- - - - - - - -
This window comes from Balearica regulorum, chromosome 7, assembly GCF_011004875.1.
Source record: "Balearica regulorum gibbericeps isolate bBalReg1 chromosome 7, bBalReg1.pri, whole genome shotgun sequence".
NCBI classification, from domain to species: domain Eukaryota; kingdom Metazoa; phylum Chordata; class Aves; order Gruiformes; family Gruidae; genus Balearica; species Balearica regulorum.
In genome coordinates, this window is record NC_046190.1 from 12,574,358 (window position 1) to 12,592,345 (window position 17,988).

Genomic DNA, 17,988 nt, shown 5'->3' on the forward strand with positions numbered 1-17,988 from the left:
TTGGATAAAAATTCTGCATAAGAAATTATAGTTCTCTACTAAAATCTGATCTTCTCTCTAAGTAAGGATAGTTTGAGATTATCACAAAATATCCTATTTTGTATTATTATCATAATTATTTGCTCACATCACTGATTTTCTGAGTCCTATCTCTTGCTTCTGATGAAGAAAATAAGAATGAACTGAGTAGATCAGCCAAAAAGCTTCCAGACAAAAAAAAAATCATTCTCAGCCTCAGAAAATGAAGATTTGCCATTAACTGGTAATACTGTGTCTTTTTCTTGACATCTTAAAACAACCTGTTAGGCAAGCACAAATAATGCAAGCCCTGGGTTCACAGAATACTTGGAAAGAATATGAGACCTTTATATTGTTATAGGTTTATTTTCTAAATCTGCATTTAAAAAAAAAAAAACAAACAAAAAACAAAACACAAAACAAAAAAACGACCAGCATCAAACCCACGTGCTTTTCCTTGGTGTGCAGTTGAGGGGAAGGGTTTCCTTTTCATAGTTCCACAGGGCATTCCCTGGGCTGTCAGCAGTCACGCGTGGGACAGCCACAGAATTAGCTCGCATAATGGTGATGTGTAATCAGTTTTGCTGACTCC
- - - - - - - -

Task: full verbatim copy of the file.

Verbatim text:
This window comes from Balearica regulorum, chromosome 7, assembly GCF_011004875.1.
Source record: "Balearica regulorum gibbericeps isolate bBalReg1 chromosome 7, bBalReg1.pri, whole genome shotgun sequence".
NCBI classification, from domain to species: domain Eukaryota; kingdom Metazoa; phylum Chordata; class Aves; order Gruiformes; family Gruidae; genus Balearica; species Balearica regulorum.
In genome coordinates, this window is record NC_046190.1 from 12,574,358 (window position 1) to 12,592,345 (window position 17,988).

Genomic DNA, 17,988 nt, shown 5'->3' on the forward strand with positions numbered 1-17,988 from the left:
TTGGATAAAAATTCTGCATAAGAAATTATAGTTCTCTACTAAAATCTGATCTTCTCTCTAAGTAAGGATAGTTTGAGATTATCACAAAATATCCTATTTTGTATTATTATCATAATTATTTGCTCACATCACTGATTTTCTGAGTCCTATCTCTTGCTTCTGATGAAGAAAATAAGAATGAACTGAGTAGATCAGCCAAAAAGCTTCCAGACAAAAAAAAAATCATTCTCAGCCTCAGAAAATGAAGATTTGCCATTAACTGGTAATACTGTGTCTTTTTCTTGACATCTTAAAACAACCTGTTAGGCAAGCACAAATAATGCAAGCCCTGGGTTCACAGAATACTTGGAAAGAATATGAGACCTTTATATTGTTATAGGTTTATTTTCTAAATCTGCATTTAAAAAAAAAAAAACAAACAAAAAACAAAACACAAAACAAAAAAACGACCAGCATCAAACCCACGTGCTTTTCCTTGGTGTGCAGTTGAGGGGAAGGGTTTCCTTTTCATAGTTCCACAGGGCATTCCCTGGGCTGTCAGCAGTCACGCGTGGGACAGCCACAGAATTAGCTCGCATAATGGTGATGTGTAATCAGTTTTGCTGACTCC